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Midwifery, Pregnancy & Birth :: Healthy Weight Gain

Appropriate Weight Gain is a Vital Safeguard for Future Health

  • When a pregnant woman is careful to gain enough weight, her child receives added protection against heart disease. That's because an undernourished fetus shunts blood to its brain at the expense of the organs of the abdomen. As a consequence, the baby's liver ends up being smaller than normal, and therefore less efficient at clearing cholesterol from the bloodstream. This can contribute to heart disease in adulthood.
  • Sufficient weight gain also guards against a diabetic future. When an expectant mother eats too little, her fetus develops a "thrifty" metabolism that hoards every available calorie. Later, during childhood and adulthood, when this metabolism is challenged by an abundance of food, the individual is much more likely to become obese and to develop diabetes.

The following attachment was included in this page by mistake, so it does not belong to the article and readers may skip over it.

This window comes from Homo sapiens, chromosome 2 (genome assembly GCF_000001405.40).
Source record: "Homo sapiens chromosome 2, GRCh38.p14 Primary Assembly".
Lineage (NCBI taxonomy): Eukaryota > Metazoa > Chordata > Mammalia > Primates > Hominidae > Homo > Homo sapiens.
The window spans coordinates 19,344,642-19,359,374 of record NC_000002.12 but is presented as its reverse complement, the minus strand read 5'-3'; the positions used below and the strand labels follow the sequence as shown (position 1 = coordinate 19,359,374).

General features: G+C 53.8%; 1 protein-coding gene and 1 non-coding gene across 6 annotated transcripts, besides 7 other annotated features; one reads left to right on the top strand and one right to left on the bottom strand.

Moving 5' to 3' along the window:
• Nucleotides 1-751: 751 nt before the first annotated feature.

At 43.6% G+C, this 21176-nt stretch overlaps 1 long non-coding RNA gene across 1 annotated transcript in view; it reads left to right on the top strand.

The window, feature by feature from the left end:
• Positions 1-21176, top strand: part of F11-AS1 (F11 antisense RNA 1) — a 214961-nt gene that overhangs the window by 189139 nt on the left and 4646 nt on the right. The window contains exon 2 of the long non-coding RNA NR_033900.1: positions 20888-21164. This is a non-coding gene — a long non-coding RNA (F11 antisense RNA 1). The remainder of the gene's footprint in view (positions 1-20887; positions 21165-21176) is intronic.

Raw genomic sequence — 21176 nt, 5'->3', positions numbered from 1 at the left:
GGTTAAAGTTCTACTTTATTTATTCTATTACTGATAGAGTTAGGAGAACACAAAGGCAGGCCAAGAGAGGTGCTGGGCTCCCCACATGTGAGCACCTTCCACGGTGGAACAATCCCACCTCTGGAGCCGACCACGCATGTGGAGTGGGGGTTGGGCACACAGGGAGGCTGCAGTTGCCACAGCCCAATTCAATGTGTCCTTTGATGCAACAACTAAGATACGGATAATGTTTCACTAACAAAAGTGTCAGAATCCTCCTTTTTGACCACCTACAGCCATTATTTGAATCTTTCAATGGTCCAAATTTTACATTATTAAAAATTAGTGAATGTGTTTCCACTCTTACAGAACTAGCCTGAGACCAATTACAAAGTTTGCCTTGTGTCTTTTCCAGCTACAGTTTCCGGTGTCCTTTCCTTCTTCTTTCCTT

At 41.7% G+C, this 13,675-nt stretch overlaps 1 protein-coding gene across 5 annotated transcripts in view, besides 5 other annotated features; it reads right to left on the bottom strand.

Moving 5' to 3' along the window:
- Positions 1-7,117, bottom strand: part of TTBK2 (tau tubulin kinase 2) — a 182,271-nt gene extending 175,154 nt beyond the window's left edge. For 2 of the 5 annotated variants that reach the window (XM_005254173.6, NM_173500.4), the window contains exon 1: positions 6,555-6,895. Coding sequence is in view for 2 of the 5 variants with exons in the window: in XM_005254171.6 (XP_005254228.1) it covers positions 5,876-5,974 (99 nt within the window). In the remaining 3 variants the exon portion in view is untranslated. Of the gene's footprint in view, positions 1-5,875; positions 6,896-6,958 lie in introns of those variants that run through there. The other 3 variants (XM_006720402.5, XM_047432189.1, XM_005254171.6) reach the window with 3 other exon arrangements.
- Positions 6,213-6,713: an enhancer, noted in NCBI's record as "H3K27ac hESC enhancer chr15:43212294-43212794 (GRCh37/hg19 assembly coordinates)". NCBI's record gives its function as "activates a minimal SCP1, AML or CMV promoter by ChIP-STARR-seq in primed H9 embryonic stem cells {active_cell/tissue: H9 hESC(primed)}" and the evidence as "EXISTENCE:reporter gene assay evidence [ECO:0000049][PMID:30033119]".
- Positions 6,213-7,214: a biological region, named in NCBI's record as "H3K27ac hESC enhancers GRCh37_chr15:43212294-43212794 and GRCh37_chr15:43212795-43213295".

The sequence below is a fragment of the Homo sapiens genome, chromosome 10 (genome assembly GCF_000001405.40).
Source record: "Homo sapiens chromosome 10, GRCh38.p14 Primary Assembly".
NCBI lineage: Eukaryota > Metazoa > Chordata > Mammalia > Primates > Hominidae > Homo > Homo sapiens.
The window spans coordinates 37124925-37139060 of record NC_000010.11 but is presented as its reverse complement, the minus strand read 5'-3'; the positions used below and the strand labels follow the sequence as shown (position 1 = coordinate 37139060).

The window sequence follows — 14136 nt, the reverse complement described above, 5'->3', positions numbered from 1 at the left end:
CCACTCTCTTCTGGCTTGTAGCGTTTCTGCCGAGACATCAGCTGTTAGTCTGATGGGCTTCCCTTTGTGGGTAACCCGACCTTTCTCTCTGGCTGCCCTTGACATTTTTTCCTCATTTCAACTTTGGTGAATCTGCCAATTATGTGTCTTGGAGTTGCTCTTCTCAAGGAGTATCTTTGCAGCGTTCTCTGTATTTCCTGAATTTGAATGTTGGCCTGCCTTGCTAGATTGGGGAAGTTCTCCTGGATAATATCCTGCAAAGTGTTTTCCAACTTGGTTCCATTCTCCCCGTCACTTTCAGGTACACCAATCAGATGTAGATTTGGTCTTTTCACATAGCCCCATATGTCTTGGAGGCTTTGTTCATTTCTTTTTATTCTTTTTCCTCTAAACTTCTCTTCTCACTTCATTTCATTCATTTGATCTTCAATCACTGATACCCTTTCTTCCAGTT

• from Program Your Baby's Health: The Pregnancy Diet for Your Child's Lifelong Well-being by Barbara Luke and Tamara Eberlein


Recommended Weight Gain Patterns Based on BMI
First Trimester Total
Weight Gain for Trimesters 2 & 3
Total Weight Gain
(BMI <20)
5 pounds Slightly >1 pound per week 28-40 pounds
Normal weight
 (BMI 20-<26)
3.5 pounds Slightly <1 pound per week

25-35 pounds

 (BMI 26-29)
2 pounds Approximately 2/3 pound per week 15-25 pounds
2 pounds Approximately 2/3 pound per week 15+ pounds



Pregnant Women come in all shapes & sizes!


When You're Expecting Twins: "The goal when pregnant with multiples is to keep your babies growing as well as if they were singletons, even though you may deliver weeks or even months earlier. To accomplish this you need to eat more, rest more, and gain more weight... The amount of weight you need to gain to program [both] your babies for optimal health depends on how much you weighed before you became pregnant... Normal weight women should aim for 40-54 pounds by weeks 36 to 38."

from Program Your Baby's Health by Barbara Luke and Tamara Eberlein